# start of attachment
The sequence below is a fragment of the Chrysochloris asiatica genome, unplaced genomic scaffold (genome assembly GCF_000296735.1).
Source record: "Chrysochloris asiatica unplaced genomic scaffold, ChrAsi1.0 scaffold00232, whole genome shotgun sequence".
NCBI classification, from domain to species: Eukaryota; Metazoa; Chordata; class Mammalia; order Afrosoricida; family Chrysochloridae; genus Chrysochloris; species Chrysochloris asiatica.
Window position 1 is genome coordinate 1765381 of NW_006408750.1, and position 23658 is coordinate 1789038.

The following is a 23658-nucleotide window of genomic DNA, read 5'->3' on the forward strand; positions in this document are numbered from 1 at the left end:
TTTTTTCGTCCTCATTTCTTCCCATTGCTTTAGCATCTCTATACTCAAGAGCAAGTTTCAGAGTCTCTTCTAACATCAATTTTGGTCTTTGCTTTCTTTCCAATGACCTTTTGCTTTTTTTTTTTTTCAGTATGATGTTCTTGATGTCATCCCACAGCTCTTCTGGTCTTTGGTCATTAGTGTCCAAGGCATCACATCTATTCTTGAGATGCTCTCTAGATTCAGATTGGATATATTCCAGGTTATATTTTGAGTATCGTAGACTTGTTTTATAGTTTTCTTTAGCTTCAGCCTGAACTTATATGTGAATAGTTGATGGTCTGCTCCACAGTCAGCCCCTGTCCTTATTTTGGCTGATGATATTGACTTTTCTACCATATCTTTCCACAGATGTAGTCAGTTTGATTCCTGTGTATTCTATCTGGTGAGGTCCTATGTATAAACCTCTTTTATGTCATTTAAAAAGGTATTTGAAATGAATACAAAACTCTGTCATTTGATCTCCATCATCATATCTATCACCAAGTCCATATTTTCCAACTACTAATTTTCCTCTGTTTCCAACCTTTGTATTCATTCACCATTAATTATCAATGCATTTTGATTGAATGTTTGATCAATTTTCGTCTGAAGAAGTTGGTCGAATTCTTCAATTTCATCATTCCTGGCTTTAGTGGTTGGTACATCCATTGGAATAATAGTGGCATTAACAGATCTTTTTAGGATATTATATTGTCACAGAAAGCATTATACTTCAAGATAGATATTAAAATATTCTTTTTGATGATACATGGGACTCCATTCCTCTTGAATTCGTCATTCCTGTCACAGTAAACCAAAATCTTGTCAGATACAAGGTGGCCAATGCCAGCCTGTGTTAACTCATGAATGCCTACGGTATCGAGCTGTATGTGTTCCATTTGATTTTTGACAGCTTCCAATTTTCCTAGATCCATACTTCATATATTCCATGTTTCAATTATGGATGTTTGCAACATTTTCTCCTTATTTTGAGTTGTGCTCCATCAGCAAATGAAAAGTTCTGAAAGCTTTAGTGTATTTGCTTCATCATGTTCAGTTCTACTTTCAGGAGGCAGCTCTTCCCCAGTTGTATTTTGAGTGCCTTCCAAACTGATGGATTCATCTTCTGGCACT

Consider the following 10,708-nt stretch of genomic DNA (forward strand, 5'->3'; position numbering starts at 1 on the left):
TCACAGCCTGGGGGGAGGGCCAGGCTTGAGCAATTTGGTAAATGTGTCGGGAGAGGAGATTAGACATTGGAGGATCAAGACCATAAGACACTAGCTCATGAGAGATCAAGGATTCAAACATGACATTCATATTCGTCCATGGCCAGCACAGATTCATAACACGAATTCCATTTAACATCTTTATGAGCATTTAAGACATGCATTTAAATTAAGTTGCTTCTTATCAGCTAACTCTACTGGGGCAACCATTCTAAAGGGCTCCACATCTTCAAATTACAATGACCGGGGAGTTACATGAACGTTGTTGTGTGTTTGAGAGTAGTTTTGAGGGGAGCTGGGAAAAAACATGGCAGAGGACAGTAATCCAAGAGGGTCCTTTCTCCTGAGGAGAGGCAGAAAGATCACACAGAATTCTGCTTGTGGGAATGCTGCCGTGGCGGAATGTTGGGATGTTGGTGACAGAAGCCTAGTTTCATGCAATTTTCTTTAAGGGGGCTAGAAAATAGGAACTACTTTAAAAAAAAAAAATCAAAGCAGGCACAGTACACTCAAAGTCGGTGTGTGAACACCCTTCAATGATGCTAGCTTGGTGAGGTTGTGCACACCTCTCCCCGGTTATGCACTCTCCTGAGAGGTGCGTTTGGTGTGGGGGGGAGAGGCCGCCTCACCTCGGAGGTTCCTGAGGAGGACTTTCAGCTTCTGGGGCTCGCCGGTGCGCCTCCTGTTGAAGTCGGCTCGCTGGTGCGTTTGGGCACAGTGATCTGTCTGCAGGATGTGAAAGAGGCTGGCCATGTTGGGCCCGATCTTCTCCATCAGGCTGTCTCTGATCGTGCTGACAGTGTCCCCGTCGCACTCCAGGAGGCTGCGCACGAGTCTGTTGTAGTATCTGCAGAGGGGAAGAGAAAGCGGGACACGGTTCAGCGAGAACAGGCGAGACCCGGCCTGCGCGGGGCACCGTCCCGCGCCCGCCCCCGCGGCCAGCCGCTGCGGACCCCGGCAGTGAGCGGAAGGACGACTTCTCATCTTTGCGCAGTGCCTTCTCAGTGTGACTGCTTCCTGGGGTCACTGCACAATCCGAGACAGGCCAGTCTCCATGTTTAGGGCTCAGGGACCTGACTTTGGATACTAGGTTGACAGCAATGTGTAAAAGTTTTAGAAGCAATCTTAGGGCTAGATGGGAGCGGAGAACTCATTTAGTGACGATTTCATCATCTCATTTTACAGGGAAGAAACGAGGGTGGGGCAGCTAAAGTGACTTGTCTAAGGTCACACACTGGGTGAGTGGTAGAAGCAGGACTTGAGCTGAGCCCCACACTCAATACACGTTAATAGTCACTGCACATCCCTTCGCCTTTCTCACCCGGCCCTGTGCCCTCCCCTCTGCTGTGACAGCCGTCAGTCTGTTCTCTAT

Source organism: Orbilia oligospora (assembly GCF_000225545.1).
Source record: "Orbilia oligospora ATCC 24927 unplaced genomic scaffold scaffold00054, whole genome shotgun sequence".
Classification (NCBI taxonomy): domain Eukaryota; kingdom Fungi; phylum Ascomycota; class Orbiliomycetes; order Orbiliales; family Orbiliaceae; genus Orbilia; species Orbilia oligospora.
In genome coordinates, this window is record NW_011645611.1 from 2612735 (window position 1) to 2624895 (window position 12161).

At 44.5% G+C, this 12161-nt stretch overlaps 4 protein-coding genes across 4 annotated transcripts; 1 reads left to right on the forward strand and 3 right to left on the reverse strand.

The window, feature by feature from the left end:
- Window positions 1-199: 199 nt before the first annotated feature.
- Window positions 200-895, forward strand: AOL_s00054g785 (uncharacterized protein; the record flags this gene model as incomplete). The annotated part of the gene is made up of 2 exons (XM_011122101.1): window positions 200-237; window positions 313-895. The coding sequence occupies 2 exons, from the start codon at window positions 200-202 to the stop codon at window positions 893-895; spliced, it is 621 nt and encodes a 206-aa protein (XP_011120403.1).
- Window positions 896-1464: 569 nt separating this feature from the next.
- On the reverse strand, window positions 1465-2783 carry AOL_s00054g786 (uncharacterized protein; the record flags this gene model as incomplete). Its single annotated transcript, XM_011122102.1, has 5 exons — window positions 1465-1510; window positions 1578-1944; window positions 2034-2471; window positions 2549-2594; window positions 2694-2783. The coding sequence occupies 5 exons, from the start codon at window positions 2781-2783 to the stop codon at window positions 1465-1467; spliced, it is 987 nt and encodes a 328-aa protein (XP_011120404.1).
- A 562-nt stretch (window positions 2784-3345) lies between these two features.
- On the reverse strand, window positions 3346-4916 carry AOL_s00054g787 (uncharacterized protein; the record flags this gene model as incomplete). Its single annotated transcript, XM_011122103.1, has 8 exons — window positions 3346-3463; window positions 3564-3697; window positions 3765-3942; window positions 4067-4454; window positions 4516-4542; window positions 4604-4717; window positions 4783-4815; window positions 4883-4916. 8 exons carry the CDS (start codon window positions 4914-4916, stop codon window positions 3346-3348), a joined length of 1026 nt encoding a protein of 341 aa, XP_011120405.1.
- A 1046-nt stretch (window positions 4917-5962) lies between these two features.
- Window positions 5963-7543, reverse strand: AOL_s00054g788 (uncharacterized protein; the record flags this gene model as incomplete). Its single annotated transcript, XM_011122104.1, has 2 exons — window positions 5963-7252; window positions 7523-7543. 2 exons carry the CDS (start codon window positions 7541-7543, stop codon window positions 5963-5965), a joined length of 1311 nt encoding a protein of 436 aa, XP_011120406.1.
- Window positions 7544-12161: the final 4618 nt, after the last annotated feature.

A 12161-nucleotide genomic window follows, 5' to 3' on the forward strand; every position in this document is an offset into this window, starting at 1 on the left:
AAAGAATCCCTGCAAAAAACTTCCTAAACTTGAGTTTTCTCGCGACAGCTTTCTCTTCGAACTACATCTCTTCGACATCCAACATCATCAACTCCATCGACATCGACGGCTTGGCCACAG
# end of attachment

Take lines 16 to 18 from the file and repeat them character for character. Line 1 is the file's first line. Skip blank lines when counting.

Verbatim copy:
- Window positions 200-895, forward strand: AOL_s00054g785 (uncharacterized protein; the record flags this gene model as incomplete). The annotated part of the gene is made up of 2 exons (XM_011122101.1): window positions 200-237; window positions 313-895. The coding sequence occupies 2 exons, from the start codon at window positions 200-202 to the stop codon at window positions 893-895; spliced, it is 621 nt and encodes a 206-aa protein (XP_011120403.1).
- Window positions 896-1464: 569 nt separating this feature from the next.
- On the reverse strand, window positions 1465-2783 carry AOL_s00054g786 (uncharacterized protein; the record flags this gene model as incomplete). Its single annotated transcript, XM_011122102.1, has 5 exons — window positions 1465-1510; window positions 1578-1944; window positions 2034-2471; window positions 2549-2594; window positions 2694-2783. The coding sequence occupies 5 exons, from the start codon at window positions 2781-2783 to the stop codon at window positions 1465-1467; spliced, it is 987 nt and encodes a 328-aa protein (XP_011120404.1).